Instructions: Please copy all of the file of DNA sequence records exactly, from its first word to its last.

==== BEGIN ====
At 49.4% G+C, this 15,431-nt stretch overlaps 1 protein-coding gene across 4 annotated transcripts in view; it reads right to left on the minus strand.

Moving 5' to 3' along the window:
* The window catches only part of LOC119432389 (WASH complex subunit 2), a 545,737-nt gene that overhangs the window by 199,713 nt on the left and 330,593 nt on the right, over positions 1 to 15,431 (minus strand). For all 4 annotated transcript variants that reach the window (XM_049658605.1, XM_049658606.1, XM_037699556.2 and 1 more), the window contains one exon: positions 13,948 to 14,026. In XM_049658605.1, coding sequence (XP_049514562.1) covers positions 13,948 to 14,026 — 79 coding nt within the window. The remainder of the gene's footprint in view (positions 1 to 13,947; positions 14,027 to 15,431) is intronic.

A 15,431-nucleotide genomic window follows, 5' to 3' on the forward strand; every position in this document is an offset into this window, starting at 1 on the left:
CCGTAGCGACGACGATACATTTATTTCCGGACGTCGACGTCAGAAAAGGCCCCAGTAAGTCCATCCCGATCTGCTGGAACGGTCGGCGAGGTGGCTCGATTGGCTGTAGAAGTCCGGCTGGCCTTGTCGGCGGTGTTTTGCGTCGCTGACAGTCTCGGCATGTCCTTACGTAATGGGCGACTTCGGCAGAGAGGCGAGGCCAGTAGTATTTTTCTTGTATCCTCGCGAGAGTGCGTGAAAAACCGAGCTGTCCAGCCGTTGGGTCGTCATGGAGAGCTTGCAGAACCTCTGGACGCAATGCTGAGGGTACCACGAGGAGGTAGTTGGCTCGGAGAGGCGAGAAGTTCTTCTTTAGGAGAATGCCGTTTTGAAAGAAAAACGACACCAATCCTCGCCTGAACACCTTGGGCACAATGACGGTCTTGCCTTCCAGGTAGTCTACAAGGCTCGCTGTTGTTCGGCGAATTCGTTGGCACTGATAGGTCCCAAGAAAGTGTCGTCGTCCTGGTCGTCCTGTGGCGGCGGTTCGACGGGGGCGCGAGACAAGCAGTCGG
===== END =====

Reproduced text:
At 49.4% G+C, this 15,431-nt stretch overlaps 1 protein-coding gene across 4 annotated transcripts in view; it reads right to left on the minus strand.

Moving 5' to 3' along the window:
* The window catches only part of LOC119432389 (WASH complex subunit 2), a 545,737-nt gene that overhangs the window by 199,713 nt on the left and 330,593 nt on the right, over positions 1 to 15,431 (minus strand). For all 4 annotated transcript variants that reach the window (XM_049658605.1, XM_049658606.1, XM_037699556.2 and 1 more), the window contains one exon: positions 13,948 to 14,026. In XM_049658605.1, coding sequence (XP_049514562.1) covers positions 13,948 to 14,026 — 79 coding nt within the window. The remainder of the gene's footprint in view (positions 1 to 13,947; positions 14,027 to 15,431) is intronic.

A 15,431-nucleotide genomic window follows, 5' to 3' on the forward strand; every position in this document is an offset into this window, starting at 1 on the left:
CCGTAGCGACGACGATACATTTATTTCCGGACGTCGACGTCAGAAAAGGCCCCAGTAAGTCCATCCCGATCTGCTGGAACGGTCGGCGAGGTGGCTCGATTGGCTGTAGAAGTCCGGCTGGCCTTGTCGGCGGTGTTTTGCGTCGCTGACAGTCTCGGCATGTCCTTACGTAATGGGCGACTTCGGCAGAGAGGCGAGGCCAGTAGTATTTTTCTTGTATCCTCGCGAGAGTGCGTGAAAAACCGAGCTGTCCAGCCGTTGGGTCGTCATGGAGAGCTTGCAGAACCTCTGGACGCAATGCTGAGGGTACCACGAGGAGGTAGTTGGCTCGGAGAGGCGAGAAGTTCTTCTTTAGGAGAATGCCGTTTTGAAAGAAAAACGACACCAATCCTCGCCTGAACACCTTGGGCACAATGACGGTCTTGCCTTCCAGGTAGTCTACAAGGCTCGCTGTTGTTCGGCGAATTCGTTGGCACTGATAGGTCCCAAGAAAGTGTCGTCGTCCTGGTCGTCCTGTGGCGGCGGTTCGACGGGGGCGCGAGACAAGCAGTCGG